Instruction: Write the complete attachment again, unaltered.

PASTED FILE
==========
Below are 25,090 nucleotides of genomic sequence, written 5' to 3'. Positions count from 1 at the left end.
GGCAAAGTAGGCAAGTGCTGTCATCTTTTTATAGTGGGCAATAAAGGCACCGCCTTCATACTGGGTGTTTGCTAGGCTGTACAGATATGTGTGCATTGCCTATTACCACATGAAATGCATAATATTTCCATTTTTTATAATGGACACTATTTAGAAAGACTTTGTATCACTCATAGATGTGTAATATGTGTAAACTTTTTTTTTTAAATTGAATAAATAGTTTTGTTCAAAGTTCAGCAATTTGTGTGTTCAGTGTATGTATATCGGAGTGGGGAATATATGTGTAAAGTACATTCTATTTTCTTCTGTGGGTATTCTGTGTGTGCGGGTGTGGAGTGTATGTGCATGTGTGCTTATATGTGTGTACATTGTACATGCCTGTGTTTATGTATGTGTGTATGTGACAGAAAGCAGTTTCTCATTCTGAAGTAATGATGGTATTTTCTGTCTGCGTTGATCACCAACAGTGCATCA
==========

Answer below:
Below are 25,090 nucleotides of genomic sequence, written 5' to 3'. Positions count from 1 at the left end.
GGCAAAGTAGGCAAGTGCTGTCATCTTTTTATAGTGGGCAATAAAGGCACCGCCTTCATACTGGGTGTTTGCTAGGCTGTACAGATATGTGTGCATTGCCTATTACCACATGAAATGCATAATATTTCCATTTTTTATAATGGACACTATTTAGAAAGACTTTGTATCACTCATAGATGTGTAATATGTGTAAACTTTTTTTTTTAAATTGAATAAATAGTTTTGTTCAAAGTTCAGCAATTTGTGTGTTCAGTGTATGTATATCGGAGTGGGGAATATATGTGTAAAGTACATTCTATTTTCTTCTGTGGGTATTCTGTGTGTGCGGGTGTGGAGTGTATGTGCATGTGTGCTTATATGTGTGTACATTGTACATGCCTGTGTTTATGTATGTGTGTATGTGACAGAAAGCAGTTTCTCATTCTGAAGTAATGATGGTATTTTCTGTCTGCGTTGATCACCAACAGTGCATCA